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Any recommendations for a good multi tool? Answered

 I've just recently gotten into building and creating mainly small, fun gadgets and time wasters, and I need a good multi tool. I'm willing to spend a decent amount of money, but I don't want a gold plated, hand crafted, thousand dollar work of art. Just want something useful and durable. Any suggestions? Thanks =)


I've had some luck with knock off leatherman style ones, along with the multi wrench things, though I still keep a swiss army knife...

It depends on what you want, folding plier types often have a good set of tools and they're generally tough, the wrench kind's great if you do a lot of stuff that involves various sized nuts and bolts with screws as well.  A swiss army knife styles handy as a sort of keep around for odd jobs, the lack of locking and mixture of tools make them impractical for serious project work though the big versions with the molded grip and the locking large blade are much better. 

Leatherman. Accept no substitutes.
I have a three-year-old Core and a 15-year-old Super-Tool, and they're both in great shape. In fact. the only reason I have the Core at all is that my wife misplaced the ST and I never thought I'd see it again, so I got the Core to replace it. After 15 years, the ST is working as well or better than the day I got it, despite all the abuse and without doing any maintenance other than the occasional cleaning and blade-sharpening. The Core is almost identical to the ST, and so far it's looking to be just as durable.
Leatherman also has a ridiculously good repair/replacement warranty. This is because they can afford to, as most people never need to use it.

How can the ST work better than the day you got it if you have never done anything to it except sharpen and clean? Do they come blunt and dirty? ; P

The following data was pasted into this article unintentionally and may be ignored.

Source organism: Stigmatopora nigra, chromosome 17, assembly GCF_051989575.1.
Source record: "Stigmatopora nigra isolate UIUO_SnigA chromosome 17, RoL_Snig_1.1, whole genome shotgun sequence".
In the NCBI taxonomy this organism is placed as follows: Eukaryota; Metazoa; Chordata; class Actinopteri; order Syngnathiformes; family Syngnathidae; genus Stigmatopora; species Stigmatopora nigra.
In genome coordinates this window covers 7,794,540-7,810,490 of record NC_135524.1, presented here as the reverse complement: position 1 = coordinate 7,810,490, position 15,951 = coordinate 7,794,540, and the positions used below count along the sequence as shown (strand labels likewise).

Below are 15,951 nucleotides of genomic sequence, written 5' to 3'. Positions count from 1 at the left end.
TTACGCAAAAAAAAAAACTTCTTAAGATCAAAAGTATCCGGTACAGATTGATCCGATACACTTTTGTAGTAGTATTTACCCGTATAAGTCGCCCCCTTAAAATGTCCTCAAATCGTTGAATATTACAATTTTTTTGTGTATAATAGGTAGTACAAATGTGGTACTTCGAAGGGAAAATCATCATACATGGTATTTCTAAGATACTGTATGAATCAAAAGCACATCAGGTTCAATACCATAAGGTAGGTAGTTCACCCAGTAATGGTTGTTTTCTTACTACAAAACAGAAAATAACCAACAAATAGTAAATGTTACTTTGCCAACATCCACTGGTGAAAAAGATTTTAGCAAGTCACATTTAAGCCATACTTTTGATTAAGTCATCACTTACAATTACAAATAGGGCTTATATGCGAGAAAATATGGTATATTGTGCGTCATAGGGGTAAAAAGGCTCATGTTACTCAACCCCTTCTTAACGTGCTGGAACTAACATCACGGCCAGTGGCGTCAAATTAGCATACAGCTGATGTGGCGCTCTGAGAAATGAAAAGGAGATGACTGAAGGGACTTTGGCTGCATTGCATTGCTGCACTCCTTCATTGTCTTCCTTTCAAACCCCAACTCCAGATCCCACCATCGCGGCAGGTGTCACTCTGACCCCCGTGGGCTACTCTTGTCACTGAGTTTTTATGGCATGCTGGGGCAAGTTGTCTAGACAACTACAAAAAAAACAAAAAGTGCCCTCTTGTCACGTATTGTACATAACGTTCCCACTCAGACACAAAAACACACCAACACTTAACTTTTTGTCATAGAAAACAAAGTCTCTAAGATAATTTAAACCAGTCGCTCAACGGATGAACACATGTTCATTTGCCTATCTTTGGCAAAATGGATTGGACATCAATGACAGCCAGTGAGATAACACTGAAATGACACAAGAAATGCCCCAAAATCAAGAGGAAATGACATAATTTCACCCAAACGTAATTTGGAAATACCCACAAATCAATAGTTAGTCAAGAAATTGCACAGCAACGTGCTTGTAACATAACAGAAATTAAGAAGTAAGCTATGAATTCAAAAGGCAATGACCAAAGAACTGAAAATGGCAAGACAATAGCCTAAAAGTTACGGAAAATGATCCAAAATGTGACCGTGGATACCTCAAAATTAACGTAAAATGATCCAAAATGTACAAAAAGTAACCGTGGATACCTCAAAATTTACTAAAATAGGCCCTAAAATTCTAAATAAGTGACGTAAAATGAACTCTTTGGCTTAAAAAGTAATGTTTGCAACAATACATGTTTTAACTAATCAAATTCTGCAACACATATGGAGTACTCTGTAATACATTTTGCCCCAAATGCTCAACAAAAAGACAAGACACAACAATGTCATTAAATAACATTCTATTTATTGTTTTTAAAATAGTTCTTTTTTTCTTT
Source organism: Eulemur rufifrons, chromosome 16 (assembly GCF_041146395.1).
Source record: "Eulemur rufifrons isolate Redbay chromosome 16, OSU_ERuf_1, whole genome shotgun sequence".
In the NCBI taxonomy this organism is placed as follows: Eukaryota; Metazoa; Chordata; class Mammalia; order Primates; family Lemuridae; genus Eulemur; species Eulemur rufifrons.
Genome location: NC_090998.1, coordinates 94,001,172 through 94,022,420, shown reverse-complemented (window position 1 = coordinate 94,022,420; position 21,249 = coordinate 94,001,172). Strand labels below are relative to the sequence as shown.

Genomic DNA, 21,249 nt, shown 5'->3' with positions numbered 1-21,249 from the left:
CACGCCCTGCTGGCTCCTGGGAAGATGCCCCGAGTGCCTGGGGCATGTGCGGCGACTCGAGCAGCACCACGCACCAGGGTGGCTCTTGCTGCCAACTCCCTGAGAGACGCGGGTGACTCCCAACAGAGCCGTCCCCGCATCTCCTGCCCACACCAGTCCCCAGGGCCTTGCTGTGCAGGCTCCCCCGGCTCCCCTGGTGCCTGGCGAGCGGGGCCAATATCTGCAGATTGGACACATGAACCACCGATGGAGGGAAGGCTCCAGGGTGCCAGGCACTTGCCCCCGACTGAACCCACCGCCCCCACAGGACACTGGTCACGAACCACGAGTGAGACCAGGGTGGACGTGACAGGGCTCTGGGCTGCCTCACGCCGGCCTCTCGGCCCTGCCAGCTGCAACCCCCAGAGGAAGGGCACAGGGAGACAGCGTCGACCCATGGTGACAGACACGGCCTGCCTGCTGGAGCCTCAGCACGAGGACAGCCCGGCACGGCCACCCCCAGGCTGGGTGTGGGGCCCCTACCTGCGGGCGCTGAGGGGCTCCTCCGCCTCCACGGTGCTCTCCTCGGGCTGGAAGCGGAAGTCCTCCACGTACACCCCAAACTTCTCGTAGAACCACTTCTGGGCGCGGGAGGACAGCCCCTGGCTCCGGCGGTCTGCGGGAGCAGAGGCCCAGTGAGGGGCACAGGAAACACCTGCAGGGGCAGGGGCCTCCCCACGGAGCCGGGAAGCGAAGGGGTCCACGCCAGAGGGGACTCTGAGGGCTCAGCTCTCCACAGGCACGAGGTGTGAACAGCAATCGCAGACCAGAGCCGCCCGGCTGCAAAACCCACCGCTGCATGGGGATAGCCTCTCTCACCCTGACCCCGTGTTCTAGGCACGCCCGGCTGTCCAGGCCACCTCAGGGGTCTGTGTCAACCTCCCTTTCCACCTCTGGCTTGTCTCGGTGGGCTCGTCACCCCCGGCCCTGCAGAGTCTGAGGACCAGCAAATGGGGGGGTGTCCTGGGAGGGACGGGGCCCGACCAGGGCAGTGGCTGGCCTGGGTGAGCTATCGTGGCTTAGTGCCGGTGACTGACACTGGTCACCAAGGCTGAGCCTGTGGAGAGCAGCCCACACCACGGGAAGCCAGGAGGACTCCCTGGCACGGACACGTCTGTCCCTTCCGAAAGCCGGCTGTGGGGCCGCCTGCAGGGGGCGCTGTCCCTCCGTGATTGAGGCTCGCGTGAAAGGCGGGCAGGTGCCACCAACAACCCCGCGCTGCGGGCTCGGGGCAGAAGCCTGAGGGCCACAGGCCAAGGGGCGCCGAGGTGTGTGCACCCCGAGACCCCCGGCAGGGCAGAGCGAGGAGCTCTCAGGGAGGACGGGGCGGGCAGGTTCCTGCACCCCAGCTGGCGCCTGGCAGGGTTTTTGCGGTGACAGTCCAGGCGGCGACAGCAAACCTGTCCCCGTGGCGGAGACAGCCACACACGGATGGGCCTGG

No, but the action's sometimes a little stiff at first. Now it's broken in very nicely.

I have a Gerber Needlenosed Pro Scout 600 I'm very happy with. It feels really solid, it slides instead of folds so you can open it with one hand. Having said that, the tools are on the inside which is a bit annoying. If I were going to get another one I'd probably get a Leatherman.

This is like asking which variety of swiss army knife to buy. There are several good "name" manufacturers, some non-names that are decent, and many no-names that aren't worthwhile even if you're paid to take them.

First decide what features you actually need in the multitool, and in what order of priority. For example, I insist on a decent sawblade, decent pliers, adequate screwdrivers, and a body small enough to not be awkward when used as a pocketknife.

Then go out and see who offers those features, and a minimum of things you _don't_ expect to find useful (I have no need for a marlinspike or a toothpick, and rarely need can opener or bottle opener or corkscrew), at a reasonable price. Remember that the cheapest on the market is cheap for a reason.Try them in your own hands, if at all possible; make sure they aren't too bulky to be usable, and that all the functions make sense. Make sure the pliers mode has your hand pressing on flat surfaces, NOT on edges.

I've stuck with Leatherman, just as I've stuck with Victorinox for more traditional multiblade knives -- I know them and I trust them. There are others just as good but with different tradeoffs; I was amused when I saw that one of those could be opened into pliers single-handed (nice party trick, not all that much additional usefulness).